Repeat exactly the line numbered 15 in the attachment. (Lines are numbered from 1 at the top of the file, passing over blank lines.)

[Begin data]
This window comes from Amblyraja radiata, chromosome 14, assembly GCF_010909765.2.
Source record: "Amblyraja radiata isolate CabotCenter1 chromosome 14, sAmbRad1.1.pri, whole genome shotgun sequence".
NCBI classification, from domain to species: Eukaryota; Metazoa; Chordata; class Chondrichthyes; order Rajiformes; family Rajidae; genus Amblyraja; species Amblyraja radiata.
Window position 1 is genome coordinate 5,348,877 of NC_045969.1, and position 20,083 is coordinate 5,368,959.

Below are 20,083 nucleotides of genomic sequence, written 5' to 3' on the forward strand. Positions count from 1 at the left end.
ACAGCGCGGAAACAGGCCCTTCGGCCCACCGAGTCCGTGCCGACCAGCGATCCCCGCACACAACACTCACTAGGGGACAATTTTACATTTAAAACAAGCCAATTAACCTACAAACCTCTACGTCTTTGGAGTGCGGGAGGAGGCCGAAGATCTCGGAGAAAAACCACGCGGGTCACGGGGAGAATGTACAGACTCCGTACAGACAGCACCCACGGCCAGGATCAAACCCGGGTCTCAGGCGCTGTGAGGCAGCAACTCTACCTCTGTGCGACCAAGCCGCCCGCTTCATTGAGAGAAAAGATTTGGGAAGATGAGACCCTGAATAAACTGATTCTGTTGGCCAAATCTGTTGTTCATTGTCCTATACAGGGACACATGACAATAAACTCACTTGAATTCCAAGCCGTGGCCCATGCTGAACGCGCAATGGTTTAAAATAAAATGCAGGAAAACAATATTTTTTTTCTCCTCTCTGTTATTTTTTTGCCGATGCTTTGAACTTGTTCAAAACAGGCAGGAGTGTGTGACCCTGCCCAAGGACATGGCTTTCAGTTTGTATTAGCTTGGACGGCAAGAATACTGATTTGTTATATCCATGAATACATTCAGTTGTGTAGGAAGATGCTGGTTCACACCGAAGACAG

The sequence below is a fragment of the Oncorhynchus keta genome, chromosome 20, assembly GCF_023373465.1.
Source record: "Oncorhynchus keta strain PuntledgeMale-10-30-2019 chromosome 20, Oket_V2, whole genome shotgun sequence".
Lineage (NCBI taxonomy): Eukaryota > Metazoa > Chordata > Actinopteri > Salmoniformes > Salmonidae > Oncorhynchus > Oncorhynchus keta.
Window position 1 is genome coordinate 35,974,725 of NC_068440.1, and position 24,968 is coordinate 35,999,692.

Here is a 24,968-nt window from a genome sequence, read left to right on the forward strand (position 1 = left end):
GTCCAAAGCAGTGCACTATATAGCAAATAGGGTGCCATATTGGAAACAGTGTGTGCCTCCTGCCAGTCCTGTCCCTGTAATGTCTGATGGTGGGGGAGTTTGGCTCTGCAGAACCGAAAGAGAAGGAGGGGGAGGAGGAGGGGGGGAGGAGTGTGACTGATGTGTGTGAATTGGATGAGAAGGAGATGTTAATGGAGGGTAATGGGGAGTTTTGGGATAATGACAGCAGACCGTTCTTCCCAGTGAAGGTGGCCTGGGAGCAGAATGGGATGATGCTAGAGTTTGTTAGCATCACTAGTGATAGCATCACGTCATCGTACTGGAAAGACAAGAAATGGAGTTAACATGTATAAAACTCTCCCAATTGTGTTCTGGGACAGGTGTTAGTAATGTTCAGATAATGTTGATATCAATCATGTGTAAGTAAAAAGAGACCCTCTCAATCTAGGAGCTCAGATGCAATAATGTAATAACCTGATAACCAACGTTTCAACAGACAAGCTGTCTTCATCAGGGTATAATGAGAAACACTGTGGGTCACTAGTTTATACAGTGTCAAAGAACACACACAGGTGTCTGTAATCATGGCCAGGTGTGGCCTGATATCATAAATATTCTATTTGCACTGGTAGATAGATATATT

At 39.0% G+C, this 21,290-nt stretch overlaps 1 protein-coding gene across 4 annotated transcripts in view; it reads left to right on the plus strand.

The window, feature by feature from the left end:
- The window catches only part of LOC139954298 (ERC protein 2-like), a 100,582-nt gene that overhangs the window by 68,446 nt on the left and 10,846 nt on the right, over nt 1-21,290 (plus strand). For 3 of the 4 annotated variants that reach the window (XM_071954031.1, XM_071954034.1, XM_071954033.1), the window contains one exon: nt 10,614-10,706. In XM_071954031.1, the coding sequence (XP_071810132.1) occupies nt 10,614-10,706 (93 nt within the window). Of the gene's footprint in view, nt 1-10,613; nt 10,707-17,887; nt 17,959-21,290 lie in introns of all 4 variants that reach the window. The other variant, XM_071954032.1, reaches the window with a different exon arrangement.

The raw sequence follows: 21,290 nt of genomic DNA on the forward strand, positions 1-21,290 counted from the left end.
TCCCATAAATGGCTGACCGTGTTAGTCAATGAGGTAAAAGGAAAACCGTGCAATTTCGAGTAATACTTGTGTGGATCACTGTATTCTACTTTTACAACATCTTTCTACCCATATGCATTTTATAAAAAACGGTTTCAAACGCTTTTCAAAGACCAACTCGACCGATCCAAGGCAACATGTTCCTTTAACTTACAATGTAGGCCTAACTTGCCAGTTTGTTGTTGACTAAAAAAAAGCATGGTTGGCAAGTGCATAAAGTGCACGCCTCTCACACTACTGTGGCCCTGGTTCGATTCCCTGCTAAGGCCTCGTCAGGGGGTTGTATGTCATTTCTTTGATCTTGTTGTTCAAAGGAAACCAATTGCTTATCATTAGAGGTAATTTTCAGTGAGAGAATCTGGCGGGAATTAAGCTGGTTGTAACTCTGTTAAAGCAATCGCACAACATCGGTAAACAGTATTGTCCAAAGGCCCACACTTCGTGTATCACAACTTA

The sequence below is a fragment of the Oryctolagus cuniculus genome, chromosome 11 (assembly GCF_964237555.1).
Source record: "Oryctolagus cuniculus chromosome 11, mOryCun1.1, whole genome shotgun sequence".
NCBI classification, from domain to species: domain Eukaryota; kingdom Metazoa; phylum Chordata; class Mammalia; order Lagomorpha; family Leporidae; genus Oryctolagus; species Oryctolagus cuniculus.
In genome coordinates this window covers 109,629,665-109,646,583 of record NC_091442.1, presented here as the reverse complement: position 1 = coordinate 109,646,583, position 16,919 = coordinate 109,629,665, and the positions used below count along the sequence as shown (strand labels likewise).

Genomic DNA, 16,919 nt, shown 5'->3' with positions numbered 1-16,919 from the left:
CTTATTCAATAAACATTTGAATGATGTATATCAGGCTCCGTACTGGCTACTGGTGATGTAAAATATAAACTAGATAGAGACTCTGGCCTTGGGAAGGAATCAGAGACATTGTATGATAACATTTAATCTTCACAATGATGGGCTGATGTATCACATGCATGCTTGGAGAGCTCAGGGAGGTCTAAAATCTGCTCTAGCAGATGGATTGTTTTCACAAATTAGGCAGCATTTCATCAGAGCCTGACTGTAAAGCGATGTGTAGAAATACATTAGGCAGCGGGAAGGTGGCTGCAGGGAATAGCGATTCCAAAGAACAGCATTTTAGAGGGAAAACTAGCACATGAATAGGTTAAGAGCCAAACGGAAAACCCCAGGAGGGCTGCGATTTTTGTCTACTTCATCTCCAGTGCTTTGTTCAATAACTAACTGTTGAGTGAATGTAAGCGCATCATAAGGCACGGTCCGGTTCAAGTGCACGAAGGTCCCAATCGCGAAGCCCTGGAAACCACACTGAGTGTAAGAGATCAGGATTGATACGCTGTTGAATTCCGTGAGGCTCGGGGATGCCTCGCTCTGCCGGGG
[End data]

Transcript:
- The window catches only part of LOC139954298 (ERC protein 2-like), a 100,582-nt gene that overhangs the window by 68,446 nt on the left and 10,846 nt on the right, over nt 1-21,290 (plus strand). For 3 of the 4 annotated variants that reach the window (XM_071954031.1, XM_071954034.1, XM_071954033.1), the window contains one exon: nt 10,614-10,706. In XM_071954031.1, the coding sequence (XP_071810132.1) occupies nt 10,614-10,706 (93 nt within the window). Of the gene's footprint in view, nt 1-10,613; nt 10,707-17,887; nt 17,959-21,290 lie in introns of all 4 variants that reach the window. The other variant, XM_071954032.1, reaches the window with a different exon arrangement.